- Reading and Writing during the Dissolution: Monks, Friars, and Nuns 1530–1558 by Mary C. Erler
With its six compact chapters and 143 pages of text, this is a slim volume. But in this case at least, the materiality of the book is misleading. As we might expect from Mary C. Erler, Reading and Writing during the Dissolution is a rich, detailed, and nuanced contribution.
The chapters divide easily into three pairs. Chapters 1 and 2 focus on London religious. First to be considered is Simon Appulby, the last anchorite of All Hallows, London Wall, and his Fruyte of Redempcyon (London, 1514), “a final conservative statement in the centuries-old debate about lay scriptural access” (p. 15). Looking back to Nicholas Love’s late-medieval Mirror, Erler here traces continuity—in anchoritic living, but also in patterns of devotion and book ownership—from the fifteenth century to St. Ignatius Loyola. The companion chapter is an account of the “Greyfriars Chronicle”: notes written by a Franciscan of the London convent covering the whole of the crucial period 1538–56. The “Chronicle” itself is oddly noncommittal on all the changes of the period, but what emerges most clearly from a fine-grained discussion of the former friars, their milieu, and their associates is the range of religious positions still possible in the 1530s and 1540s.
For the next pair of chapters, Erler is on the familiar ground of women and piety, with a set of case studies of nuns and former nuns linked by their connections to, and correspondence with, Thomas Cromwell. Again, the range of doctrinal sympathies (from traditional to evangelical) is marked. In chapter 3, Erler explores how each of four abbesses who saw their houses closed down in the 1530s maintained (or re-created) a sense of community, interweaving family ties with those to former monastic colleagues. Chapter 4 is dedicated to a single woman, Margaret Vernon—a career monastic superior, a close friend of Cromwell, and an intimate of his circle; her letters reveal “a powerful and attractive personality” (p. 105) and a set of administrative skills to match.
The final pair of chapters adds a European dimension to the discussion. Chapter 5 traces the engagement of English nuns with continental spirituality both before the dissolution and after, when women like Dorothy and Margaret Clement (at Louvain) and Katherine Palmer (with the Bridgettines of Syon at Dendermonde) found themselves, as a by-product of their exile, close to the centers of the latest currents of Catholic spirituality. Palmer and Dorothy Clement were the dedicatees of the Spirituall Exercyses published in 1557 by William Peryn, probably the [End Page 937] earliest example of Ignatian spirituality in English. For her last chapter, Erler returns to male religious, with a study of the last publication of Richard Whitford (brother of Syon), which was printed in 1541, two years after the closure of his house. Whitford has been much studied of late, but Erler valuably places his efforts in the context of continental printing projects that promoted Catholic reform, notably those emanating from the Carthusians of Cologne (Denys Rykiel’s house).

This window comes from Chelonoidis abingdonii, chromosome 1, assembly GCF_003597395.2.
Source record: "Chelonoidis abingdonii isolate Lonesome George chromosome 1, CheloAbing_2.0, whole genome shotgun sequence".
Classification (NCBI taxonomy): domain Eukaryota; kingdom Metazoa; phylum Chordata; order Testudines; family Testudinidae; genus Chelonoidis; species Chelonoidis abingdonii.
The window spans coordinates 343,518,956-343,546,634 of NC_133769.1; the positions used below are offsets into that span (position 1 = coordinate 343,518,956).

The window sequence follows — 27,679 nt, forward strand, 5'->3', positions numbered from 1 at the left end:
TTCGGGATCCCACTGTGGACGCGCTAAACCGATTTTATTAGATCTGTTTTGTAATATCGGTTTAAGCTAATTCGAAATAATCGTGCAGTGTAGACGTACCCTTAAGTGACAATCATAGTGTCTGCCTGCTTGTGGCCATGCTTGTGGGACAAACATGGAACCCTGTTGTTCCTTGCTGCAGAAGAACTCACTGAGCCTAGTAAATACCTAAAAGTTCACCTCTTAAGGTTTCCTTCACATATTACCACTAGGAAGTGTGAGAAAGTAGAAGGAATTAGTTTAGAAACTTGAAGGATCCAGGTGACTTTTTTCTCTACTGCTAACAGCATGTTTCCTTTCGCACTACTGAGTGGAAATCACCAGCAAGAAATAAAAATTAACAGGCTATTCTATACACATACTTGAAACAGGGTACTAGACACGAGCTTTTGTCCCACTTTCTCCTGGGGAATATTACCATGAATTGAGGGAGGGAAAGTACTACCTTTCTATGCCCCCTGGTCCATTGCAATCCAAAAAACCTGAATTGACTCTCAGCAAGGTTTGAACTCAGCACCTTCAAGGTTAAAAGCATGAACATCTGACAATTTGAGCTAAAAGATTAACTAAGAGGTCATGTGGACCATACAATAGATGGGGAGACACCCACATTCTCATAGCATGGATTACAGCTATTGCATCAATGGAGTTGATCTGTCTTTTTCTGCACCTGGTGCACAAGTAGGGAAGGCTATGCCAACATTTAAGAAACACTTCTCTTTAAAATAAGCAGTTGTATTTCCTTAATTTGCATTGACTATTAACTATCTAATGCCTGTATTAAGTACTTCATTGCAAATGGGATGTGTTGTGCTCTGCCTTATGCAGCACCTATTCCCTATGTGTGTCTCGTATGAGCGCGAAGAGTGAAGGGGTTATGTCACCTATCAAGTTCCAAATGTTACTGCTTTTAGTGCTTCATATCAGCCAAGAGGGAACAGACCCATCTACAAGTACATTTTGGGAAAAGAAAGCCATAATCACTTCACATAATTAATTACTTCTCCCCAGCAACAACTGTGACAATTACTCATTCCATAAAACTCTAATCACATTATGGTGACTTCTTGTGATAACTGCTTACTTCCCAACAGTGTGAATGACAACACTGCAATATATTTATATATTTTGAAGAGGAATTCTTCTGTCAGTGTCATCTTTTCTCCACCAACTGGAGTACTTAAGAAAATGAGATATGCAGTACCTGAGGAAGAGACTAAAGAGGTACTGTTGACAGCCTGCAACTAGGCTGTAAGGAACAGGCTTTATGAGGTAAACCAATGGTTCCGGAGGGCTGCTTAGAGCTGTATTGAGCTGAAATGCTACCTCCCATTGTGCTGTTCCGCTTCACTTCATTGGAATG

The book concludes with thirty-five pages of appendices, offering summaries and transcriptions of some of the key documents and texts that underpin the foregoing analyses. There is no formal conclusion and only a summary introduction. Erler eschews grand methodological or historiographical statements, although the modestly expressed “I have regularly thought of bibliography as a way of exploring lives” (p. 2) could define the work of a scholar whose richly textured investigations (unlike some book history) always seem to add up to more than the sum of their parts. In her study, the Dissolution (like the larger Reformation) emerges not as a one-off event, but a generation of upheaval and uncertainty. As Erler comments of Richard Whitford, “he was involved in a process, one whose resolution was by no means visible” (p. 141). To read this book is to immerse oneself in...